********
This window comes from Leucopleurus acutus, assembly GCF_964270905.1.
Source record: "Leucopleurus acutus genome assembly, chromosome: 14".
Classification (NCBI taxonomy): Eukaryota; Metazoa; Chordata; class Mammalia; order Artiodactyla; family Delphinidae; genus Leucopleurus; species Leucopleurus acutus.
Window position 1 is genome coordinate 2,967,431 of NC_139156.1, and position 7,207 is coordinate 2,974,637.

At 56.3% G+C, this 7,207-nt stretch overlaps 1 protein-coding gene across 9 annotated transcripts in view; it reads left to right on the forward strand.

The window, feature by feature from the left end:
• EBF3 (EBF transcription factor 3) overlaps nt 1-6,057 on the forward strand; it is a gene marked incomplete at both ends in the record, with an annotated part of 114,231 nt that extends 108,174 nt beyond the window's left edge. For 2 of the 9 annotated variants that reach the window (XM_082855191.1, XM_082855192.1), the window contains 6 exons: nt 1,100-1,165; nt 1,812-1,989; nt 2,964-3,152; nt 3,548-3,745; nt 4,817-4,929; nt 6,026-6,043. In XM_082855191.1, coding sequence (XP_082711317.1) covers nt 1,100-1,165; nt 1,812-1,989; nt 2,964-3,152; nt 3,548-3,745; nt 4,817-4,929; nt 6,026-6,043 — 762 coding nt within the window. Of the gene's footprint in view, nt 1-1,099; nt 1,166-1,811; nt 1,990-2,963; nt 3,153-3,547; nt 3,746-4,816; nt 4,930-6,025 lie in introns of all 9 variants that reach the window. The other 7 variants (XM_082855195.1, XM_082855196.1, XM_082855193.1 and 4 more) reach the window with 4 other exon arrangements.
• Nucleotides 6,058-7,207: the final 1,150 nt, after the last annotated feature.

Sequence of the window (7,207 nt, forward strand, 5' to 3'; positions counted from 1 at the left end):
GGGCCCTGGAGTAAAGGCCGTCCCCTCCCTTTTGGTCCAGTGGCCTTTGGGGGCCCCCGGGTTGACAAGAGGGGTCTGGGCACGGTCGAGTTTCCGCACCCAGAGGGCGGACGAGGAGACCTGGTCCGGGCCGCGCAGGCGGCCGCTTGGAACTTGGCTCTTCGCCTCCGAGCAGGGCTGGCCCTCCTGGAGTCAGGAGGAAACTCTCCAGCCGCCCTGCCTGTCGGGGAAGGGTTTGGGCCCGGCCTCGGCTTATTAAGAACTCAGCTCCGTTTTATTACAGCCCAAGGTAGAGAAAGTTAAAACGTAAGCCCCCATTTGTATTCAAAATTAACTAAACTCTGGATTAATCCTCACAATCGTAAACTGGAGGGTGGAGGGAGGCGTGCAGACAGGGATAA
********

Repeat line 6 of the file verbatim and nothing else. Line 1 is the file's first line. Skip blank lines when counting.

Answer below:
The window, feature by feature from the left end: